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Gaute,

That is not a very old pump, at 10 years of age. We have the same engine, and ours is the original pump at 18 years. Engine hours are more of the issue.

I can't say for sure where it's leaking from. Could be the gasket has a bad seal. The shaft seal is the other likely culprit.

On a previous boat with a 2GM20F (exact same raw water pump), I had a drip leak from the shaft seal. This leak developped at the beginning of the season, after I had de-winterized the boat. It was my first year of boat ownership, and when I had winterized the boat at the end of the previous season, I had neglected to loosen the raw water pump belt. This caused the shaft to have uneven pressure on it for several months, resulting in the seal becoming slightly off-round/misshapen.

When I detected the leak, I had the same thought as you: Buy a new pump, and/or re-build the old one as a spare (re-build kits ARE available). But an experienced mechanic gave me some good advice: He said to use the engine as much as possible, and see how much the pump was dripping after a month or so. He was right, it turned out that by operating the pump, the seal re-seated/shaped itself and the leak dissapeared in a few weeks.

You might try this too, especially if the boat had been sitting for a while with a tight belt. Just a suggestion, Good luck!
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Quote:
Originally Posted by JohnRPollard View Post
When I detected the leak, I had the same thought as you: Buy a new pump, and/or re-build the old one as a spare (re-build kits ARE available). But an experienced mechanic gave me some good advice: He said to use the engine as much as possible, and see how much the pump was dripping after a month or so. He was right, it turned out that by operating the pump, the seal re-seated/shaped itself and the leak dissapeared in a few weeks.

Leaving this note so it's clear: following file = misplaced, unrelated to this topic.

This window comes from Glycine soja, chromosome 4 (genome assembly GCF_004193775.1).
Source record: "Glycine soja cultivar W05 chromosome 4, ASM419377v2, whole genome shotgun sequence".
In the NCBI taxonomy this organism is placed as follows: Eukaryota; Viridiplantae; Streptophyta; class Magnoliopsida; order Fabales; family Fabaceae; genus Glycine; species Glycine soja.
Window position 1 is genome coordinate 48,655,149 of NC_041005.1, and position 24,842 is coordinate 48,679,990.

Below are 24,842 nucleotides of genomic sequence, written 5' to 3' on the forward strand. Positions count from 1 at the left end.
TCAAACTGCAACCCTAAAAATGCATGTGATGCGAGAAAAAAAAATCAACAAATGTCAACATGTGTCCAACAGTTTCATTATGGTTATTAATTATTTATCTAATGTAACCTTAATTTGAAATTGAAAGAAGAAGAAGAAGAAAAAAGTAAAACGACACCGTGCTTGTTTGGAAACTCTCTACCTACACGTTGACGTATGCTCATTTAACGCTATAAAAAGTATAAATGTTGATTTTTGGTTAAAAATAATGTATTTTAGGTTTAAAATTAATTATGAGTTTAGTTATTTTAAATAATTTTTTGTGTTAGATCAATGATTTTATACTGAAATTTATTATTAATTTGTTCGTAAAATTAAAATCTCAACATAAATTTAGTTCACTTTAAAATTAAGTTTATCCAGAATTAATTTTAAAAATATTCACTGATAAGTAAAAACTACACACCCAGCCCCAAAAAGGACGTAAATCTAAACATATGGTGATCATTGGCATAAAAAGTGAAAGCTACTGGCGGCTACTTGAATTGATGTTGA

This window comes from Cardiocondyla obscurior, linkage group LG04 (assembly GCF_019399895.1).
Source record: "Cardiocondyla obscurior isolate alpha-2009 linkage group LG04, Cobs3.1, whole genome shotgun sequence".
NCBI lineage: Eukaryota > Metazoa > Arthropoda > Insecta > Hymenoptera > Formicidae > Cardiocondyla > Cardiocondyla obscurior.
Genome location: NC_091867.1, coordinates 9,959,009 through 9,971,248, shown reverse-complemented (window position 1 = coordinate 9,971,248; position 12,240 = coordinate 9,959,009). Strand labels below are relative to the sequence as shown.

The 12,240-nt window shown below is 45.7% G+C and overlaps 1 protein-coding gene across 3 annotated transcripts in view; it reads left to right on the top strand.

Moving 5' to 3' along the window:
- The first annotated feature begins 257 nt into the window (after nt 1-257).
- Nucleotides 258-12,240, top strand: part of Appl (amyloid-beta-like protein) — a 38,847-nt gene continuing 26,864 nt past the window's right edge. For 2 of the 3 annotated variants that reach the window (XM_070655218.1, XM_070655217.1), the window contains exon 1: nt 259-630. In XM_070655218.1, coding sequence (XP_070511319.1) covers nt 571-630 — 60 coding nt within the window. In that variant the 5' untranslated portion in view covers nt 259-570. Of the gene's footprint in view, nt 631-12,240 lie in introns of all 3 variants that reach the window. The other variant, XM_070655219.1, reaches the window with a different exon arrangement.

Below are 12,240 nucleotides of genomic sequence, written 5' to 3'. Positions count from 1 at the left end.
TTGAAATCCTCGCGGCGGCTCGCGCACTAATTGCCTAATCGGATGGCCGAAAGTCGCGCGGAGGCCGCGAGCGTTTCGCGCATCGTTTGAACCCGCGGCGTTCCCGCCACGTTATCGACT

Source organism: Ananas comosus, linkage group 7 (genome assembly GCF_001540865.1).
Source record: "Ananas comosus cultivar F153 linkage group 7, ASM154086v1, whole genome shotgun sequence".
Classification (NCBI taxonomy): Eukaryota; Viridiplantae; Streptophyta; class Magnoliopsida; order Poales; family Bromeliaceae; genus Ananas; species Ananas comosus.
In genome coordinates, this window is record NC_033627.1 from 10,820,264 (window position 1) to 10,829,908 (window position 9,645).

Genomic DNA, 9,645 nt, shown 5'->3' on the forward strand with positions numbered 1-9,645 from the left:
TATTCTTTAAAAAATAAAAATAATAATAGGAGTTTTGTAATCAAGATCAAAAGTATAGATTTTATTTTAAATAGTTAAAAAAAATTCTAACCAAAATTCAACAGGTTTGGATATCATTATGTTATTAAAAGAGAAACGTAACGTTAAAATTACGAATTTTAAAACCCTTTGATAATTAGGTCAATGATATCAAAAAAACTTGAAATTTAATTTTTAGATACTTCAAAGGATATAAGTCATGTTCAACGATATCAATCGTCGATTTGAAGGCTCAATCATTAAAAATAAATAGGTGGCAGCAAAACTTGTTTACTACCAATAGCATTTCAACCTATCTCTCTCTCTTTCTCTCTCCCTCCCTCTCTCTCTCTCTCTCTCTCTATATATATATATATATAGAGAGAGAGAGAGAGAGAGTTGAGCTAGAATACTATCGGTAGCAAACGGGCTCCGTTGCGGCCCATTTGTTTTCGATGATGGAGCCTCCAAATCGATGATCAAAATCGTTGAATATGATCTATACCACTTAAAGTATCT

That's interesting. Good to know.
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Gaute,

Definitely take your pump off, take the back plate off, and have a look around in there, if you never have before. People usually recommend replacing the impeller yearly, although I can get away with waiting 2 years depending. Always always always have a spare impeller onboard for your raw water pump, it's an item that breaks often. Replacing it really isn't that hard, you just remove the two bolts that hold your raw water pump on, pull the pump off, detach the two hose clamps, and carry the pump over to a table and unscrew the screws. Take a look inside, see if any of the rubber impeller wings are cracked - if they are, you need a new impeller. Even if they're not, go ahead and order one or two spares, you'll need them eventually. Make sure the belt is tight when you put it back on.

I have to stand on my head to get down in there to remove mine, because of where it's located. Grr. Other than that, it's no big deal.
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When you replace the impeller in your water pump, which should be done as a normal maintenance item, if the old impeller is in relatively good shape, keep it for use as a backup or spare.